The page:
Cisco devices provide several countermeasures for the "IPv6 Routing Header Vulnerability". The most effective means of exploit prevention is provided by Cisco IOS software through Infrastructure Protection Access Control Lists (iACLs) that filter IPv6 packets with a Type 0 - Routing Header present within the IPv6 header chaining or by disabling the processing of IPv6 Source-Route packets (no ipv6 source-route). Exploitation of this vulnerability can also be mitigated through IPv6 access control lists (ACLs) applied to deny IPv6 packets with any IPv6 Routing Header Type (0 through 255) present within the packet, however if Mobile IPv6 is deployed within the infrastructure this may break and/or disrupt its operations as Mobile IPv6 uses Type 2 - Routing Header (Extension Header) for its operations. Detective controls can be performed by Cisco IOS devices, ASA, PIX, and Firewall Service Module Firewalls through syslog messages and the counter values displayed in output from show commands.

Risk Management

Organizations are advised to follow their standard risk evaluation and mitigation processes to determine the potential impact of [this vulnerability|these vulnerabilities]. Triage refers to sorting projects and prioritizing efforts that are most likely to be successful. Cisco has provided documents that can help organizations develop a risk-based triage capability for their information security teams. Risk Triage for Security Vulnerability Announcements and Risk Triage and Prototyping can help organizations develop repeatable security evaluation and response processes.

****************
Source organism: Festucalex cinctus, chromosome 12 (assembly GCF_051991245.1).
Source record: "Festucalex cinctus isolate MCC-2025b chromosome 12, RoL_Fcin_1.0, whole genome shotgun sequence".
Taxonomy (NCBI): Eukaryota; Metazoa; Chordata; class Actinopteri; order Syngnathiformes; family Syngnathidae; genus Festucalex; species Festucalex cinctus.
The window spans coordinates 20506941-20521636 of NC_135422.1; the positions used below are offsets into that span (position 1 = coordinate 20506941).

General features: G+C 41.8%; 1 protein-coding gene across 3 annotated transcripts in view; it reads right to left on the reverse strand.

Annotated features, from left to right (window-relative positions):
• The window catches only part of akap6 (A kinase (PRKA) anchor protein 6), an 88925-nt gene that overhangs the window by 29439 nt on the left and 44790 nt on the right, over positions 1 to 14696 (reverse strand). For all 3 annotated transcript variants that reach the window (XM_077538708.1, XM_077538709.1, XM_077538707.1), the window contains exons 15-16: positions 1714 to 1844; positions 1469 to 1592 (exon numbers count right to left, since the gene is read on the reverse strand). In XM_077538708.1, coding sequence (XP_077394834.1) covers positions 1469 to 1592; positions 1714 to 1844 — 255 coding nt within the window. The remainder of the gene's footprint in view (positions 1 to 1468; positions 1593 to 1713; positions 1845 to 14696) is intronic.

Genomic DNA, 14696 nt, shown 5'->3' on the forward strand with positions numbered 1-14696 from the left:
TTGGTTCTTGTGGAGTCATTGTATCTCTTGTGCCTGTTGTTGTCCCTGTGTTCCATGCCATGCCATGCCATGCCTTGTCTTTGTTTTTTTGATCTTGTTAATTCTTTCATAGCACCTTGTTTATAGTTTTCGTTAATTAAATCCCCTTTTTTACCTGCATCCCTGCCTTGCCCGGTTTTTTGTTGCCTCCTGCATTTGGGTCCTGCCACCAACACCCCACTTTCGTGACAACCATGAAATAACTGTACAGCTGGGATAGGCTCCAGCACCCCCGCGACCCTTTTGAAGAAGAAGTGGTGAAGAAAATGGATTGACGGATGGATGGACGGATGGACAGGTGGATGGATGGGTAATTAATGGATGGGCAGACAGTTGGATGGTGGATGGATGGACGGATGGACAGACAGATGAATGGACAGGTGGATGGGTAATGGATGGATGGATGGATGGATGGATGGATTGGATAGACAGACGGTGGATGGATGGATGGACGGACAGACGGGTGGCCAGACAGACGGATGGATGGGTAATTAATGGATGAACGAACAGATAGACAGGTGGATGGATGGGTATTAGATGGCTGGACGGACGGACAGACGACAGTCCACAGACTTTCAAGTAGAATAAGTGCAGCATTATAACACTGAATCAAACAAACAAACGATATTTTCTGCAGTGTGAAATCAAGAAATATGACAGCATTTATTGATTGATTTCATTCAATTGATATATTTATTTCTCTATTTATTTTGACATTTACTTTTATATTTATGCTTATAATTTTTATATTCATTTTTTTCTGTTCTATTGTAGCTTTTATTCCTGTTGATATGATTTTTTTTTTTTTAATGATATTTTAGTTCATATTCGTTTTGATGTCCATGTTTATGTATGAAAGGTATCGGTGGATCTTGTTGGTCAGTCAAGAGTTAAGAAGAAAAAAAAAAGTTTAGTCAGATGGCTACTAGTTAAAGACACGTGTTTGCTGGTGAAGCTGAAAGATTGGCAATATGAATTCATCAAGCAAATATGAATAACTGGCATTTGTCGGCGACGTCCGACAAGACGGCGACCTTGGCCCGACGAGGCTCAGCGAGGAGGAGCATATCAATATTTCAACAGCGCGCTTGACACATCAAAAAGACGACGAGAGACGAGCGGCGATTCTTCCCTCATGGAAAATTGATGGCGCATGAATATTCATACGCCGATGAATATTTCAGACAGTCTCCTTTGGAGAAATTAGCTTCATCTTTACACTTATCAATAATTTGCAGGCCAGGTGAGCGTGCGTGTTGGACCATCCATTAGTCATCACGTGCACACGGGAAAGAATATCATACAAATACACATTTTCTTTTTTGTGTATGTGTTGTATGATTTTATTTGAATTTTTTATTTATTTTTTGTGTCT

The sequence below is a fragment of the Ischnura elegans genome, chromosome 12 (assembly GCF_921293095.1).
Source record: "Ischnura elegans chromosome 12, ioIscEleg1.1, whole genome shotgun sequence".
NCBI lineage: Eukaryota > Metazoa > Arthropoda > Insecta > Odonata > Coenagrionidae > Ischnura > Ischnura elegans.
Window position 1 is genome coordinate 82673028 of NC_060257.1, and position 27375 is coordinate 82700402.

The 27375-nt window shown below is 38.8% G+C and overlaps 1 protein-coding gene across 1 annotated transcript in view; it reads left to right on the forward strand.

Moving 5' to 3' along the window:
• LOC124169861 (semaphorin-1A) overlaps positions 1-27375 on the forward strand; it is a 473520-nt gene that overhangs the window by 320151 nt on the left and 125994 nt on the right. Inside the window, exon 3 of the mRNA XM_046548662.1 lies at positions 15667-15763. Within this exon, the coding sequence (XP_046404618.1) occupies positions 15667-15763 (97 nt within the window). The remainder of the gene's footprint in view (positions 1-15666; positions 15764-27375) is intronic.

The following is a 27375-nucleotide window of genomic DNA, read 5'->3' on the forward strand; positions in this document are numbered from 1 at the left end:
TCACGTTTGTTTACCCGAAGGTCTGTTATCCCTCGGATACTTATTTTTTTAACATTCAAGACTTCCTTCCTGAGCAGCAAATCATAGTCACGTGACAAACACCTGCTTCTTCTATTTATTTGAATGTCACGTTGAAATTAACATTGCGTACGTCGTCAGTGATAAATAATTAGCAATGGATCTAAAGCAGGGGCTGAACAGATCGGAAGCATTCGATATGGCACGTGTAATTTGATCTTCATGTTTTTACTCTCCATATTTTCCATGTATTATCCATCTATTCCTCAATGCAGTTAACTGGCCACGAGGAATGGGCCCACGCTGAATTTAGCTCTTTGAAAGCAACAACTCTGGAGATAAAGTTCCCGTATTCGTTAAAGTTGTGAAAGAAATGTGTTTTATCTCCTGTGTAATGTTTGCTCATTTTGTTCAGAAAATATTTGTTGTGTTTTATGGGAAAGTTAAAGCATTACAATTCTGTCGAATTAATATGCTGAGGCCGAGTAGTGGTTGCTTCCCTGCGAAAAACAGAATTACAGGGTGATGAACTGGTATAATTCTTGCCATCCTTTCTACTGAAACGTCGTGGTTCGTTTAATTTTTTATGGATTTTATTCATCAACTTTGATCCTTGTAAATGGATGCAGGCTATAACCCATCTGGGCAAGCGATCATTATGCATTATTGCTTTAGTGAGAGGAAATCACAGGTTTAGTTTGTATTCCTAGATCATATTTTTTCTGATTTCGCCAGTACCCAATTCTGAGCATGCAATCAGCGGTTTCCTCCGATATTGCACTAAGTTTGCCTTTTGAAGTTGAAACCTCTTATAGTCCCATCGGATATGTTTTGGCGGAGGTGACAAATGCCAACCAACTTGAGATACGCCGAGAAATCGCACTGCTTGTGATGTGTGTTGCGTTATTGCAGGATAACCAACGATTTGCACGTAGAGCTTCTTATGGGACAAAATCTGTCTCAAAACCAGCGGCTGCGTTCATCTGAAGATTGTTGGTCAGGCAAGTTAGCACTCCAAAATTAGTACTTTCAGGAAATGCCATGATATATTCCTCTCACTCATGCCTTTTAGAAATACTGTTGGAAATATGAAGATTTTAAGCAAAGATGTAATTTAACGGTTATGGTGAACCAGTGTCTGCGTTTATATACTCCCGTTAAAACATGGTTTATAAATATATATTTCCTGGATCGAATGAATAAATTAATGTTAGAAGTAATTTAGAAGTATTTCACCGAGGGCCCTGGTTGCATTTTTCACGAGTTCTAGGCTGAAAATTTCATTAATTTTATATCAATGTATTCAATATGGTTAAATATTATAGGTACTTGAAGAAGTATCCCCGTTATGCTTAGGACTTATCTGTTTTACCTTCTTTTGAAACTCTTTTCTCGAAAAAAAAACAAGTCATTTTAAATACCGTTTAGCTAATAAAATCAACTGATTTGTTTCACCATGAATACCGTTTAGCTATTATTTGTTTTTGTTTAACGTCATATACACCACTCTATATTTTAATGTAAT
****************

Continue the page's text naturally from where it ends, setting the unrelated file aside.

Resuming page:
Device-Specific Mitigation and Identification

Specific information on mitigation and identification is available for these devices:

Cisco IOS Routers

caution Caution: The effectiveness of any mitigation technique is dependent on specific customer situations such as product mix, network architecture, traffic behavior, and organizational mission. As with any configuration change, evaluate the impact of this configuration prior to applying the change.

Mitigation

Infrastructure Protection Access Control Lists (iACL)